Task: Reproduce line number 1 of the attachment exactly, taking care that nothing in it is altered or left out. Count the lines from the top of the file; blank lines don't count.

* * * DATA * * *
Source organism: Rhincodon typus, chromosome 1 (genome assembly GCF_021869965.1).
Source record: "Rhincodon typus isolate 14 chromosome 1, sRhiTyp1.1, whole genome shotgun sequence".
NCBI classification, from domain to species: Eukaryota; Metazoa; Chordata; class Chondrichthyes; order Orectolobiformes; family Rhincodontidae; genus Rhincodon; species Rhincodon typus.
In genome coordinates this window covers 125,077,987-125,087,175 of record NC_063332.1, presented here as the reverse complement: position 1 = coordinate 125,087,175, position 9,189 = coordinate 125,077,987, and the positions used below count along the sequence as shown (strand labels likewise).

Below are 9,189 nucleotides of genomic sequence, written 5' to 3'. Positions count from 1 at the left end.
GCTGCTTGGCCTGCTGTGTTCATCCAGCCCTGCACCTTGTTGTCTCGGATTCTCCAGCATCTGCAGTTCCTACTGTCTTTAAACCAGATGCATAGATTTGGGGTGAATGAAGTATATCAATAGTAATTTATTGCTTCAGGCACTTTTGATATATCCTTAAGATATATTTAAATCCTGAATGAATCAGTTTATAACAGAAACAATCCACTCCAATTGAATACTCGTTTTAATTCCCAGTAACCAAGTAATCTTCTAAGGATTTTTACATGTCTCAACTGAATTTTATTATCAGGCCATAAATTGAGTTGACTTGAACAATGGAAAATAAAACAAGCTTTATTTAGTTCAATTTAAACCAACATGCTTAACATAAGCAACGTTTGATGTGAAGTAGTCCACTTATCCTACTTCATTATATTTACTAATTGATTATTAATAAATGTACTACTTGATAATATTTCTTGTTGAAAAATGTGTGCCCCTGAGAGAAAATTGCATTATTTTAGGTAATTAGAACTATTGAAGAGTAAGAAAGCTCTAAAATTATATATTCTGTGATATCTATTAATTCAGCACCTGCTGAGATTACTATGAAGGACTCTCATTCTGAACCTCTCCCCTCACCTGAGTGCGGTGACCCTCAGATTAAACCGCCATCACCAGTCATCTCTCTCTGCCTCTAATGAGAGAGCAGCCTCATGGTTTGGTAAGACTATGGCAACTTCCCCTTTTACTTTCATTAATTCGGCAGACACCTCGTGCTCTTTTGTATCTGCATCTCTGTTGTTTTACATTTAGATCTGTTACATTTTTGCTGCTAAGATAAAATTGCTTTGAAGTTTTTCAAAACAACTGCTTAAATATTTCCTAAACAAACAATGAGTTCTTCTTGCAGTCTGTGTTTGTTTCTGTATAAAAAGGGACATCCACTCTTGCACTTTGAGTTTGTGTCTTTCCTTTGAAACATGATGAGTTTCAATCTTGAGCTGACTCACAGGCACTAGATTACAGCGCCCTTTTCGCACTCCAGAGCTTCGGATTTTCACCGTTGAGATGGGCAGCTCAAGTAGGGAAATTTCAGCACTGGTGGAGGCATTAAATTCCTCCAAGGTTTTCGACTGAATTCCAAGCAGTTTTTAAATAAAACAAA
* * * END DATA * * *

Source organism: Rhincodon typus, chromosome 1 (genome assembly GCF_021869965.1).